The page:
EHR Usability Contributes to Possible Patient Harm Events
TUESDAY, March 27, 2018 -- Electronic health record (EHR) usability may contribute to possible patient harm events, according to a research letter published in the March 27 issue of the Journal of the American Medical Association.
Jessica L. Howe, from MedStar Health in Washington, D.C., and colleagues analyzed patient safety reports from 2013 to 2016 to identify those that explicitly mentioned a major EHR vendor or product. Two usability experts reviewed reports to assess whether the report contained explicit language to associate the harm report with an EHR usability issue.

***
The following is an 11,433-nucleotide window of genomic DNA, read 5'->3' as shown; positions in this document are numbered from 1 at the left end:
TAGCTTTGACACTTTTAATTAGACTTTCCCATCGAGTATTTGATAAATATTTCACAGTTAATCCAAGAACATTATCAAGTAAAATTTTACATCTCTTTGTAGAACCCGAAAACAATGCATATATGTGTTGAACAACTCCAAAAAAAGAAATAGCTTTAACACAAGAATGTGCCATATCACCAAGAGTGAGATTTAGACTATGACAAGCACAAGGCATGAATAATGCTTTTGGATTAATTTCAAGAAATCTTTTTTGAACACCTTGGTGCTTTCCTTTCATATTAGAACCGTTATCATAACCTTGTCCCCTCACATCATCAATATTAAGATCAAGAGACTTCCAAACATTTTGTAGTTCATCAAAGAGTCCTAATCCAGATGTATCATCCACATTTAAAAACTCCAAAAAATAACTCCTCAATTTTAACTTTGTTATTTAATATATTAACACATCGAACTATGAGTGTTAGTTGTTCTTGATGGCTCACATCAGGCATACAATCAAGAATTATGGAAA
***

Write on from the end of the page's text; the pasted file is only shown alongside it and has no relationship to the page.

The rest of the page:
The researchers found that 0.11 percent of 1.735 million reported safety events explicitly mentioned an EHR vendor or product and were reported as possible patient harm. Overall, 557 reports (0.03 percent) had language that explicitly indicated that EHR usability contributed to possible patient harm. Of the 557 reports, harm level analysis showed that the patient was reached and potentially required monitoring to preclude harm, potentially caused temporary harm, potentially caused permanent harm, and could have necessitated intervention to sustain life or could have resulted in death (84, 14, 1, and <1 percent, respectively). Usability challenges occurred during order placement, medication administration, review of results, and documentation (38, 37, 16, and 9 percent, respectively).
"Only a small percentage of potential harm events were associated with EHR usability but the analysis was conservative because safety reports only capture a small fraction of the actual number of safety incidents," the authors write.
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Posted: March 2018
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